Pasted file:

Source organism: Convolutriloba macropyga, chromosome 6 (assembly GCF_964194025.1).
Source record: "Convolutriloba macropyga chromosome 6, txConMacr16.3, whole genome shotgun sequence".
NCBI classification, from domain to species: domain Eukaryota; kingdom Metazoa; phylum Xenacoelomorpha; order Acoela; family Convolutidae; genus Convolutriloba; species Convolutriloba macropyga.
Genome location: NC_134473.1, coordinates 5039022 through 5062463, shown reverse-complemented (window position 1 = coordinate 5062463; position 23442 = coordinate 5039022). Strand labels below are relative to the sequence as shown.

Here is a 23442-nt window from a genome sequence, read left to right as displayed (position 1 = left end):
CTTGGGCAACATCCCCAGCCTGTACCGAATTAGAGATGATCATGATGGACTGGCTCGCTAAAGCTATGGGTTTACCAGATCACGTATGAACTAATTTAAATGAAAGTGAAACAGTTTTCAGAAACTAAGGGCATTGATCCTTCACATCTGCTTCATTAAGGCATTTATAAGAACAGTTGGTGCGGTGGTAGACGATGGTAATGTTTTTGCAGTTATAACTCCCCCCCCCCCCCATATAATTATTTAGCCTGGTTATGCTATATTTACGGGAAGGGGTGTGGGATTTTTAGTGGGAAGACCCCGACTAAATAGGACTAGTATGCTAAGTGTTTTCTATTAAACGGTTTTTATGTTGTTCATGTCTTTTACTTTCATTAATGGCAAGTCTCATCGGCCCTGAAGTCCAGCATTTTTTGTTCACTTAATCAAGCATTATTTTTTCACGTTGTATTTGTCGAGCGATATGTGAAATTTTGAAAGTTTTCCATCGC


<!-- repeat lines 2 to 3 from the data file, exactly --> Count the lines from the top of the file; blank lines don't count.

Source record: "Convolutriloba macropyga chromosome 6, txConMacr16.3, whole genome shotgun sequence".
NCBI classification, from domain to species: domain Eukaryota; kingdom Metazoa; phylum Xenacoelomorpha; order Acoela; family Convolutidae; genus Convolutriloba; species Convolutriloba macropyga.